• 4 hours Big Tobacco Just Can’t Catch A Break
  • 10 hours Saudi Arabia's Richest Are Being Forced To Buy Aramco
  • 1 day Silver Steadies Following Wild Week In Precious Metals Markets
  • 2 days Gold On The Rise After Fed Rate Cut
  • 2 days $5 Million Gold Toilet Vanishes
  • 2 days Oil Trader Loses $320 Million On Derivative Bets
  • 3 days S&P 500 Officially In An Earnings Recession
  • 3 days Miners Are Weathering The Trade War Storm
  • 3 days UK Credit Card Interest Rates Are Skyrocketing
  • 4 days From Frenzy To Flop, The Death Of This Year’s Most Hyped IPO
  • 4 days Are Smart TVs Spying On Us?
  • 4 days Is Fossil Fuel Divestment A Waste Of Time?
  • 5 days A Russian Billionaire’s Space Quest To Save Humanity
  • 5 days Markets Take Breather As Consolidation Continues
  • 5 days Economic Woes Weigh On Copper Prices
  • 5 days World's Largest IPO At Risk Following Drone Strikes
  • 6 days Gold Is Beating Buffett’s Berkshire Hathaway
  • 6 days What’s Behind The Silver Sell-Off?
  • 6 days The Retail Apocalypse Is Accelerating
  • 7 days The Top Tech Stocks Of The Year
Zombie Foreclosures On The Rise In The U.S.

Zombie Foreclosures On The Rise In The U.S.

During the quarter there were…

The Problem With Modern Monetary Theory

The Problem With Modern Monetary Theory

Modern monetary theory has been…

Billionaires Are Pushing Art To New Limits

Billionaires Are Pushing Art To New Limits

Welcome to Art Basel: The…

  1. Home
  2. Markets
  3. Other

Auto Loans, Student Debt Lead Household Re-Leveraging

Mortgage debt remained essentially flat in 2015 but the brief period of household debt deleveraging ended in 2013.

Since then student debt, credit card debt, and especially auto loans have been on the rise.

A New York Fed "Liberty Street" study shows Household Debt Grew Slowly in 2015 as Mortgage Balances Stayed Flat.

Household debt balances increased, albeit sluggishly, throughout 2015. The increase marked the third consecutive annual rise in household balances, after 2013's modest increase ended four years of reductions. However, the growth in debt has been moderate. Overall, balances owed by households grew $288 billion in 2015, slightly less than the $306 billion increase seen in 2014 and still less than the growth seen in the early 2000s.

Total Debt Balance and Its Composition

The growth has been primarily the result of large increases in nonhousing balances, particularly in student and auto loans; auto loans had another banner year in 2015 with a $109 billion increase, while student loans increased by $75 billion. Credit card balances increased by $33 billion. Originations were robust for auto loans, which saw the highest level of originations since at least 1999. Newly originated mortgage balances remained somewhat sluggish, with the lion's share of new mortgages going to borrowers with the highest credit scores.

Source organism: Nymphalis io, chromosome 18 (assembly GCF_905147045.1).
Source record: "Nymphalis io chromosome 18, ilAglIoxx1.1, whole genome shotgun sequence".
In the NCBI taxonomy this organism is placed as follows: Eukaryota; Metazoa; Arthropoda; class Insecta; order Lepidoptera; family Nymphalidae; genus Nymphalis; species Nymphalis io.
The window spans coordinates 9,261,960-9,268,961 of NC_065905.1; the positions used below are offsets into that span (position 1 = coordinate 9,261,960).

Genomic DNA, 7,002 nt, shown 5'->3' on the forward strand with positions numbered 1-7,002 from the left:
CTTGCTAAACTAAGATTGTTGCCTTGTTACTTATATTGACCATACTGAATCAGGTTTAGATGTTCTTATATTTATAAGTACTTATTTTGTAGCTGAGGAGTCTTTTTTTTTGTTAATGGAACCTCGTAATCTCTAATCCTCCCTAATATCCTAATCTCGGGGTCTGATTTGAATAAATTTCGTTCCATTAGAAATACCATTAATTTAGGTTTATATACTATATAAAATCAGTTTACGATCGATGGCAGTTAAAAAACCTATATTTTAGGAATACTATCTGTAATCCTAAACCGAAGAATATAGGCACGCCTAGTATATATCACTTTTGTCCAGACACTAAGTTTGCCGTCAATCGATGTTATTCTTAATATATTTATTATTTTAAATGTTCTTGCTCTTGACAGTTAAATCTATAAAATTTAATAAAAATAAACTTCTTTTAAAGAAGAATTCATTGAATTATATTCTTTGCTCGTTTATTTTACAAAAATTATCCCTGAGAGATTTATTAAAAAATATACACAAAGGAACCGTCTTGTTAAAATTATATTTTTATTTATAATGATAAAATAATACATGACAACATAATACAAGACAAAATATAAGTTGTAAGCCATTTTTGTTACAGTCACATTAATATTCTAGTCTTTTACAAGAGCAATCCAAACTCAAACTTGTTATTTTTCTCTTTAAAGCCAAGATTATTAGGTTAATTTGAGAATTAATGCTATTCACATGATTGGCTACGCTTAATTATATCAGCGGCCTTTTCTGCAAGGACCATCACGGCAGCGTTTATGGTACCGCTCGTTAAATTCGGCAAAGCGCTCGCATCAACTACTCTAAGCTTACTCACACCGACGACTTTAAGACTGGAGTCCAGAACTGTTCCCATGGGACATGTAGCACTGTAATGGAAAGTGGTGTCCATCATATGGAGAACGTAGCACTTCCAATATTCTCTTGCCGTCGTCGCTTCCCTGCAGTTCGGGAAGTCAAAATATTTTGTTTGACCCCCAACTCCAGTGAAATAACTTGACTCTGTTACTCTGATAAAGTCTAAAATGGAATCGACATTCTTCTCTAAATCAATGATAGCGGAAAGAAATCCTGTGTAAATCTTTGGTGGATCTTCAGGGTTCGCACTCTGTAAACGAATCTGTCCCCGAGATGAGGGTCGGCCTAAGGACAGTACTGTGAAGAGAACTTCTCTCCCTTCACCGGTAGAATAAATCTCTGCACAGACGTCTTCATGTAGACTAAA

Auto Loan Durations Hit Record High

The rise in auto loans and student debt are both problematic. And the duration of auto loans keep going up and up.

The average new car loan has reached a record 67 months, reports Experian, the Ireland-based information-services company. The percentage of loans with terms of 73 to 84 months also reached a new high of 29.5% in the first quarter of 2015, up from 24.9% a year earlier.

Long-term used-vehicle loans also broke records with loan terms of 73 to 84 months reaching 16% in the first quarter 2015, up from 12.94% -- also the highest on record.

Those loan duration numbers are from June 2015.

Here are some additional Household Debt charts from the New York Fed Quarterly Report on Household Debt.


Number of Accounts by Loan Type

Number of Accounts by Loan Type


Mortgage Originations

Mortgage Originations


Auto Originations by Score

Auto :pan Originations by Score


Expect More Debt Deleveraging

Give auto dealers your monthly budget and they are guaranteed to make it "affordable" for you. Lengthening duration is a way to make something seem affordable when it's not.

Rapidly rising student debt and the non-rise in mortgage debt go hand-in-hand. Millennials cannot afford houses so they don't buy them.

With the break in the stock market, and a recession at hand, another debt deleveraging cycle is coming up.

 

Back to homepage

Leave a comment

Leave a comment